My Security Thoughts: Anonymity and Privacy, There is None Nor Should We Expect It
We all know that Al Gore invented the Internet in his spare time as an environmentalist (just joking). The Internet as we know it is the successor to the Department of Defense’s ARPANET. Thus in 1969 the first host computer was connected.
The initial purpose of the ARPANET was to communicate with and share computer resources among mainly scientific users at the connected institutions. The key words here are communicate and share. This is the heart of the Internet. It is sharing information and communicating with others.
The definition of anonymity from TheFreeDictionary.com (http://www.thefreedictionary.com/anonymity) is:
- The quality or state of being unknown or unacknowledged.
- One that is unknown or unacknowledged.
The definition of privacy from TheFreeDictionary.com (http://www.thefreedictionary.com/privacy) is:
- the condition of being private or withdrawn; seclusion
- the condition of being secret; secrecy
You have more rights to privacy using snail mail than you do using email. When using email, it traverses the Internet in plain text (i.e., not encrypted). Your Internet Service Provider (ISP) can view your email at any time. There are strict rules on how and when the government can intercept and read your mail when going through the U.S. Postal System.
Google’s Gmail, Yahoo’s mail service, and Microsoft’s free offering provides a web-based email service but your email is not private. They do scan your email to provide targeted advertising. This could be done for other reasons as well.
Let me be clear—I want anonymity and privacy when I transverse the web. That is, for the most part, I want it but I don’t want criminals or terrorists to have the same. It could be said that I want my cake and to eat it as well.
Getting back on track, if something is built with a set of goals then you cannot expect that thing to operate in a manner that is at odds with the initial set of goals. You need to start from scratch. Build an Internet with anonymity and privacy as the prime goals.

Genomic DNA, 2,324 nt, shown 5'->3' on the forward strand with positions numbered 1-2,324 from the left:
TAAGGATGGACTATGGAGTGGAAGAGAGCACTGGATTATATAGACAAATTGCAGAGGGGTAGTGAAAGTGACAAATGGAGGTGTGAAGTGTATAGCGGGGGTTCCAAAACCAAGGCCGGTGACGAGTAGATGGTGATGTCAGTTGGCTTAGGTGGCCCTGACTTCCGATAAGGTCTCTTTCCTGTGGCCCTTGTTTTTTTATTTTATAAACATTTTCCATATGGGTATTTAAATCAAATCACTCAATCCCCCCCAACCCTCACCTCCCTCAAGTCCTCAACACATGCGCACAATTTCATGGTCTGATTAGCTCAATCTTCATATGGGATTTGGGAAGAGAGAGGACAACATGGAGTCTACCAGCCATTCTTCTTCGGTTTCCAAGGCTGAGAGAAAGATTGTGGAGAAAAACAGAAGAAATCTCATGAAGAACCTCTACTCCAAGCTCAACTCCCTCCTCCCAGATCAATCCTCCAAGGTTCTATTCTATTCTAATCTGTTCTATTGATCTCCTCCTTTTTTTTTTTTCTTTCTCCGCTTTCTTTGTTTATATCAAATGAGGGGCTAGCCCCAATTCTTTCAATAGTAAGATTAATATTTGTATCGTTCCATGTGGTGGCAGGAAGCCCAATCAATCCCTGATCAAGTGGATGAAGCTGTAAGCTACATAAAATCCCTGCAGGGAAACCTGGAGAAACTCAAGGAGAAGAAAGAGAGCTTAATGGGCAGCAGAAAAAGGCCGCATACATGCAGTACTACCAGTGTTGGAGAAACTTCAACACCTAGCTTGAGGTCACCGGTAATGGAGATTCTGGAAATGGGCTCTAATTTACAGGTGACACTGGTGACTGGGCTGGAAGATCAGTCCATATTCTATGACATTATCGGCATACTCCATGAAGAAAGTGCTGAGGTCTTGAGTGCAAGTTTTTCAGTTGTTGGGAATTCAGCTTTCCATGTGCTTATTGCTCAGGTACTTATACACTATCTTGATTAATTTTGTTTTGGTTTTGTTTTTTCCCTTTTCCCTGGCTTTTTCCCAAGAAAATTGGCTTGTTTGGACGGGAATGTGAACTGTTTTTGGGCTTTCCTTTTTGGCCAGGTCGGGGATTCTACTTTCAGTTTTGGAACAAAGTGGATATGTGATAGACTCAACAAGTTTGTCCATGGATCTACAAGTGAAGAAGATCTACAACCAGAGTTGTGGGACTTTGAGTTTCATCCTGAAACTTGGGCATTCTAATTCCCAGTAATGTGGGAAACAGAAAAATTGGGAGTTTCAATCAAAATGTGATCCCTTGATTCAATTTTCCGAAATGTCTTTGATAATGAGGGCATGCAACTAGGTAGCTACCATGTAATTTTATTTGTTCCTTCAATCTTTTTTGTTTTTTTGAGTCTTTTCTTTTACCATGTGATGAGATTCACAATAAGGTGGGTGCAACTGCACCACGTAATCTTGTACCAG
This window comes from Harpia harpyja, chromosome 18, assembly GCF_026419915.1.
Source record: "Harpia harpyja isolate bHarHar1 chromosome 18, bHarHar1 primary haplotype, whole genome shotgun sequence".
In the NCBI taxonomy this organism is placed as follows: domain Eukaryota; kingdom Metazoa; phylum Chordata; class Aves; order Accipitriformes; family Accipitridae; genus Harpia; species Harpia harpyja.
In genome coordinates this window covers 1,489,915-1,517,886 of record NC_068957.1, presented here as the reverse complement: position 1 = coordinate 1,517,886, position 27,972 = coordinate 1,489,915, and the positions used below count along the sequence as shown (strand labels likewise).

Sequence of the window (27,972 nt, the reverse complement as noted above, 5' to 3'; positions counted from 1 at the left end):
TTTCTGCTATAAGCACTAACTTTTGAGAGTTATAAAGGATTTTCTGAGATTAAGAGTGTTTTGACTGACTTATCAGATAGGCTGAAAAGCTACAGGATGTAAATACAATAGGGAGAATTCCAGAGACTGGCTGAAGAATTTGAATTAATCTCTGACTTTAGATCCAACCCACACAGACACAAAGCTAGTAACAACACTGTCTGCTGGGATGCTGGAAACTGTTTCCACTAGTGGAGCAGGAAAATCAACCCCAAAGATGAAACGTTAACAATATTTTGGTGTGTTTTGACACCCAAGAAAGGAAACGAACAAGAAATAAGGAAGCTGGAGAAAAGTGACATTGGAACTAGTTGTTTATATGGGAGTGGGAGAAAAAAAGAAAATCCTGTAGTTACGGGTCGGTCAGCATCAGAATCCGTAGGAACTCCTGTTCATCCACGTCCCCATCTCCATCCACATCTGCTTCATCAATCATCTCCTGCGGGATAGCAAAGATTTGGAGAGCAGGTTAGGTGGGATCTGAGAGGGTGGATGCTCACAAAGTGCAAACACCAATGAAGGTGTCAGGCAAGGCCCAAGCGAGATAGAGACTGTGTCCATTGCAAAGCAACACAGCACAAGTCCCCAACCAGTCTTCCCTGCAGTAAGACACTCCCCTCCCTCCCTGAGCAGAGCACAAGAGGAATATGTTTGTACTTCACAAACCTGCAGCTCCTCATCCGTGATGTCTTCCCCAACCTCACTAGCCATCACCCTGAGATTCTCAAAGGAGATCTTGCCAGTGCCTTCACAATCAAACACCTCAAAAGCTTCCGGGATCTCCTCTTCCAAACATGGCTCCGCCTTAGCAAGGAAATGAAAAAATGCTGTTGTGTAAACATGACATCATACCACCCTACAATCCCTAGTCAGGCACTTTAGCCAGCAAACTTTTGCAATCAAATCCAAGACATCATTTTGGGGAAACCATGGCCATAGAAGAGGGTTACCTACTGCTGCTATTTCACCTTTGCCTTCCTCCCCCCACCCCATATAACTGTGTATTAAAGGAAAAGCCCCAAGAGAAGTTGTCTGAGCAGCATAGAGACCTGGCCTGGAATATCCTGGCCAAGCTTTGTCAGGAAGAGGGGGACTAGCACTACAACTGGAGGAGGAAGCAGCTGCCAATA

The problem is that building a new Internet from scratch is practically impossible. There is no incentive for anyone to fund a project of this magnitude. I cannot fathom any government wanting to have a network that allows anonymity. The FBI has been saying that their greatest fear is an Internet that is dark.
The prospect of encryption in every device that is unbreakable is feasible. The likelihood is low due to the current level of user sophistication that would be required.
Additionally, the companies that provide all of the free services to users would balk at an Internet that offered true privacy and anonymity. Tracking algorithms would become useless.
Another aspect is do we truly want an Internet that allows true anonymity. Cyber stalkers, terrorists, criminals, pedophiles, etc. could troll along the Internet behind cover identities that could not be ascertained. Try as we might, most people are conflicted when it comes to privacy and anonymity. They want it for themselves but not the bad guy. The problem is that you can’t have it both ways.
Some may say that the constitution guarantees us a right to privacy. That is true but we need to look again at the Internet and that it was never envisioned to be used as it is being used. I do not believe that those designers would have thought that Twitter would be in existence among other things that exist on the web.
Even if we say that the Internet needs to insure privacy, then the question becomes privacy for whom. Once again, do we want the bad guys to have privacy?
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